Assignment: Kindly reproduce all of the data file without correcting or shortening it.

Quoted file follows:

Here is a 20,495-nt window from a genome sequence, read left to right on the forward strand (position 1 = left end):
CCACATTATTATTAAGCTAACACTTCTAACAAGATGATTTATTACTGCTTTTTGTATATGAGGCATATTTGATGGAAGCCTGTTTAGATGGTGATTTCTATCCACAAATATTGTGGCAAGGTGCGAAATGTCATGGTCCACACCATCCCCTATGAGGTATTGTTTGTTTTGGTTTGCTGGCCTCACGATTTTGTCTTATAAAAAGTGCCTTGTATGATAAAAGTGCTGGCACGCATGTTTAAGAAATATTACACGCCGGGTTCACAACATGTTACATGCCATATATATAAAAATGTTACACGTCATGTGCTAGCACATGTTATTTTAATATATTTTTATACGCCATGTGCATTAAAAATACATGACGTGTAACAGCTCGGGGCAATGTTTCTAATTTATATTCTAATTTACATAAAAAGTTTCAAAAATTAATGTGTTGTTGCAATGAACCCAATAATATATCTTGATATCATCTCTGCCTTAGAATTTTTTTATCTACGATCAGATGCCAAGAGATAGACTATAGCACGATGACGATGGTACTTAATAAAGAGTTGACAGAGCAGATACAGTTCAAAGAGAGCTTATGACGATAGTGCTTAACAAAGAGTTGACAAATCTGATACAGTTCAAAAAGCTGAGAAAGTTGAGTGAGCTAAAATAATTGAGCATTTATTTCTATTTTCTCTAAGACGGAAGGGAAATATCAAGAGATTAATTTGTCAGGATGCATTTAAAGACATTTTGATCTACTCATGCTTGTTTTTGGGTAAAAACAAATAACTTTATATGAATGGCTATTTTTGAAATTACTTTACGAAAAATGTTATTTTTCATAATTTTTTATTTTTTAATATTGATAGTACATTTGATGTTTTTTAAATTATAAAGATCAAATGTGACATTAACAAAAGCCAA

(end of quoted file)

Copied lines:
Here is a 20,495-nt window from a genome sequence, read left to right on the forward strand (position 1 = left end):
CCACATTATTATTAAGCTAACACTTCTAACAAGATGATTTATTACTGCTTTTTGTATATGAGGCATATTTGATGGAAGCCTGTTTAGATGGTGATTTCTATCCACAAATATTGTGGCAAGGTGCGAAATGTCATGGTCCACACCATCCCCTATGAGGTATTGTTTGTTTTGGTTTGCTGGCCTCACGATTTTGTCTTATAAAAAGTGCCTTGTATGATAAAAGTGCTGGCACGCATGTTTAAGAAATATTACACGCCGGGTTCACAACATGTTACATGCCATATATATAAAAATGTTACACGTCATGTGCTAGCACATGTTATTTTAATATATTTTTATACGCCATGTGCATTAAAAATACATGACGTGTAACAGCTCGGGGCAATGTTTCTAATTTATATTCTAATTTACATAAAAAGTTTCAAAAATTAATGTGTTGTTGCAATGAACCCAATAATATATCTTGATATCATCTCTGCCTTAGAATTTTTTTATCTACGATCAGATGCCAAGAGATAGACTATAGCACGATGACGATGGTACTTAATAAAGAGTTGACAGAGCAGATACAGTTCAAAGAGAGCTTATGACGATAGTGCTTAACAAAGAGTTGACAAATCTGATACAGTTCAAAAAGCTGAGAAAGTTGAGTGAGCTAAAATAATTGAGCATTTATTTCTATTTTCTCTAAGACGGAAGGGAAATATCAAGAGATTAATTTGTCAGGATGCATTTAAAGACATTTTGATCTACTCATGCTTGTTTTTGGGTAAAAACAAATAACTTTATATGAATGGCTATTTTTGAAATTACTTTACGAAAAATGTTATTTTTCATAATTTTTTATTTTTTAATATTGATAGTACATTTGATGTTTTTTAAATTATAAAGATCAAATGTGACATTAACAAAAGCCAA